When Brian Cowen visited China in 2008 he was similarly accompanied by the Education Minister, this time Batt O’Keeffe. Mr Cowen recognised achievements in the development of educational ties between Ireland and China and concluded, “There have been some important milestones in the rapid development of our bilateral educational cooperation”. He noted the level of activity of Irish Institutions in China and the importance of Chinese students to Ireland.
He hoped the numbers of Chinese students in Ireland would grow but also stated that he wanted to see more Irish students come to study in China as well.
The prominence given to education in speeches on these visits demonstrates awareness at the highest levels of the importance of education in Ireland’s dealings with China. Mr Cowen was speaking at a later moment in the decade of the Asia Strategy and was able to draw on specific examples of progress. Mr Cowen’s wish to see more Irish students studying in China appears to evidence a growing awareness that the opportunity in education in terms of the strategy extended beyond education as an export commodity for Ireland; and that the human contacts he referred to would be the foundation of Irish-Chinese business into the future beyond the impetus of the initial Asia Strategy.
The Asia Strategy, Education and China
The Irish government report “A Decade of the Asia Strategy” reflected on the achievements of the Strategy in its first 5 years from 1999 to 2004. It recognised dramatic increases in key measures including exports from Ireland and the number of Irish companies established in Asia. It also noted that high level reciprocal political visits had taken place and that much effort and resource had gone into raising awareness and into forging long term institutional connections. The document went on to set out the targets and priorities for the second 5 years of the strategy.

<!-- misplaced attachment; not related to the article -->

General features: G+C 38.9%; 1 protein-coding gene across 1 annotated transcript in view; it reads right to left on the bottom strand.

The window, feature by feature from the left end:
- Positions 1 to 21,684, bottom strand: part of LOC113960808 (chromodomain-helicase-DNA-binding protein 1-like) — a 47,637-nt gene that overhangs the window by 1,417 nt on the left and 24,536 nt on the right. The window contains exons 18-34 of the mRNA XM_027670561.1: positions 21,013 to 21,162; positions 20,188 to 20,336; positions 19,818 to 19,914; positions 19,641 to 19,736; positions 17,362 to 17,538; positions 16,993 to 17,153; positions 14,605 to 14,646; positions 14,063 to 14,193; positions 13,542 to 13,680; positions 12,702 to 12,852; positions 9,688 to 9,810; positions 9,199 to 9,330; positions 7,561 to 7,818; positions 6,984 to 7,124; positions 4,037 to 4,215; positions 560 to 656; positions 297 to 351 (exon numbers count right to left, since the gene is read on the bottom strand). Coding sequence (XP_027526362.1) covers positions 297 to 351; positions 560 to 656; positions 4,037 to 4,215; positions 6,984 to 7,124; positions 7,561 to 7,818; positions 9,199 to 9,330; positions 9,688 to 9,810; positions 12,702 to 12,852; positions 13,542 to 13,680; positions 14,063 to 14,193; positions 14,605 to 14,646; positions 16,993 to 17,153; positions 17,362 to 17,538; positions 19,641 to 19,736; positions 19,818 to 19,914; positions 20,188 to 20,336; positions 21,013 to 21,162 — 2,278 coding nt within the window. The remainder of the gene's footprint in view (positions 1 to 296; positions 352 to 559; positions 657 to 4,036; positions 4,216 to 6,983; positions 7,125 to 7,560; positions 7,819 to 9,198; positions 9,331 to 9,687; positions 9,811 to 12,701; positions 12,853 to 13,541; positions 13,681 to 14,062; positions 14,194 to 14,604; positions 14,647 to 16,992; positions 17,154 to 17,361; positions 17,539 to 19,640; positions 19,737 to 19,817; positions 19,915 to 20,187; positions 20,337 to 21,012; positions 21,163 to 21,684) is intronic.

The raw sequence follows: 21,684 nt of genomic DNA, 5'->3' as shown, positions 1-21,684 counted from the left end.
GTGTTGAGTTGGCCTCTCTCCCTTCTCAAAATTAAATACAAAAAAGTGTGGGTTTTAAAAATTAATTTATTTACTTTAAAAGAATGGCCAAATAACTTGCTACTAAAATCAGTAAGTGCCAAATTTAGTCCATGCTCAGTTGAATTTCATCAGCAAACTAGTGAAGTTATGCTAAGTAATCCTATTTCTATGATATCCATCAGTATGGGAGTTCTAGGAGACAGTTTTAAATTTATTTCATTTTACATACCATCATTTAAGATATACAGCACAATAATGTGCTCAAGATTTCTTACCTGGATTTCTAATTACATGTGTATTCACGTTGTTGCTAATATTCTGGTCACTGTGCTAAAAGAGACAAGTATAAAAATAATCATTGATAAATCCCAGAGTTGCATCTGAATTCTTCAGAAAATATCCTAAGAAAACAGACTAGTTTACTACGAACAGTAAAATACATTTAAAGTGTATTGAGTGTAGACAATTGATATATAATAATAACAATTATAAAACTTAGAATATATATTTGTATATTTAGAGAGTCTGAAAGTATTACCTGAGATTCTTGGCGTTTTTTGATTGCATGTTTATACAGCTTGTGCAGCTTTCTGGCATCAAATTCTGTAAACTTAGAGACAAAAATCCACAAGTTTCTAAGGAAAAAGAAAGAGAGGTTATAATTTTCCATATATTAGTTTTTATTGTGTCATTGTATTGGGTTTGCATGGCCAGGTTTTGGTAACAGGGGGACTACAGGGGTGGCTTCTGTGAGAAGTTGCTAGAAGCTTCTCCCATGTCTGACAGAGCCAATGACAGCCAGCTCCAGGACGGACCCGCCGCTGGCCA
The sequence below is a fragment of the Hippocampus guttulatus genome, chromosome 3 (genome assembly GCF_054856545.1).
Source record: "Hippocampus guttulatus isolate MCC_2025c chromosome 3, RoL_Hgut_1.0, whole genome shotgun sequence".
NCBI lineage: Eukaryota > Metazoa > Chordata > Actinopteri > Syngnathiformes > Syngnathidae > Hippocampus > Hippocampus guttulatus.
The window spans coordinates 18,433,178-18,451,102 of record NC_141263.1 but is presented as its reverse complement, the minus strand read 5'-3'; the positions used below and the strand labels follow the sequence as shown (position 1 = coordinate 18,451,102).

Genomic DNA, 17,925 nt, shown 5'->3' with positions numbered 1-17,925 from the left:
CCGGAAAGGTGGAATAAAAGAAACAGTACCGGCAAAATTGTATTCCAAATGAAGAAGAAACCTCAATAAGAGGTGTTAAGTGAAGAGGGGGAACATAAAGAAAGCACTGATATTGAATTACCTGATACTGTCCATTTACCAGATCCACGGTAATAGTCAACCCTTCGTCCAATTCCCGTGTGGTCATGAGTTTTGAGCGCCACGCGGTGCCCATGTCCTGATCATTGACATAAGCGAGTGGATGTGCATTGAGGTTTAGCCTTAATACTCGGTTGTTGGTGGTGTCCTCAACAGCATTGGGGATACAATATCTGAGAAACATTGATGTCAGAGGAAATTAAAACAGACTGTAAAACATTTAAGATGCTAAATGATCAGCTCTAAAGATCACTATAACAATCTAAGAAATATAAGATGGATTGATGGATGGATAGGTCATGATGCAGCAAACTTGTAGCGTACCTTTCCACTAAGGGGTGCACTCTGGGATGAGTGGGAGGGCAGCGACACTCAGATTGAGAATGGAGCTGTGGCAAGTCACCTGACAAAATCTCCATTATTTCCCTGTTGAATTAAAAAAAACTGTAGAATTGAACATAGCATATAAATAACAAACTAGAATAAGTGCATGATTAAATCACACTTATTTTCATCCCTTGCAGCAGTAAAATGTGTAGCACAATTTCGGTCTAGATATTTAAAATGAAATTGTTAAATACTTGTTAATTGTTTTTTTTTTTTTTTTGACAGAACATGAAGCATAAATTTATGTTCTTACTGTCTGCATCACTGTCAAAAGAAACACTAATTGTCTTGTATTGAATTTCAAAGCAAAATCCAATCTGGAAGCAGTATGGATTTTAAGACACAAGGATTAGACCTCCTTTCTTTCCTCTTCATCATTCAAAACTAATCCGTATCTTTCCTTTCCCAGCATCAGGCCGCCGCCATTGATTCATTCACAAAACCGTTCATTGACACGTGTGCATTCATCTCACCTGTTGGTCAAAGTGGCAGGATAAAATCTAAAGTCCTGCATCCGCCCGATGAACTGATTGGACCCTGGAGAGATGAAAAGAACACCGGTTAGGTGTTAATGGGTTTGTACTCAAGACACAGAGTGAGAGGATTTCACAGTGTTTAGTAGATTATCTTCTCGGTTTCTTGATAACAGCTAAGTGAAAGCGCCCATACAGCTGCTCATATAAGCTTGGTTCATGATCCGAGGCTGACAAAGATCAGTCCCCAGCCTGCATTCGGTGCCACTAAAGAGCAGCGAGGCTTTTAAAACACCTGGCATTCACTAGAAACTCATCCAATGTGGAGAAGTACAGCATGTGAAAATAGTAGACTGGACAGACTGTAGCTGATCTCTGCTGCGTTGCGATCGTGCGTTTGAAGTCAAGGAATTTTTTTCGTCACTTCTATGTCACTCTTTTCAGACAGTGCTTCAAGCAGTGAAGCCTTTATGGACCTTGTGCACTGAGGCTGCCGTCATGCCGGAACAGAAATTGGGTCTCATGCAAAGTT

This section of this chapter specifically reviews the relevance of education and China in this key document:
1. It recognised that further development of bilateral trade would require “advancement not only of economic and trade relationships but other across… social and cultural dimensions.” The value of Education as an economic and trade commodity will be understood, but it should also be understood that education has relevance in that it is a forum in which social and cultural relationships can be developed.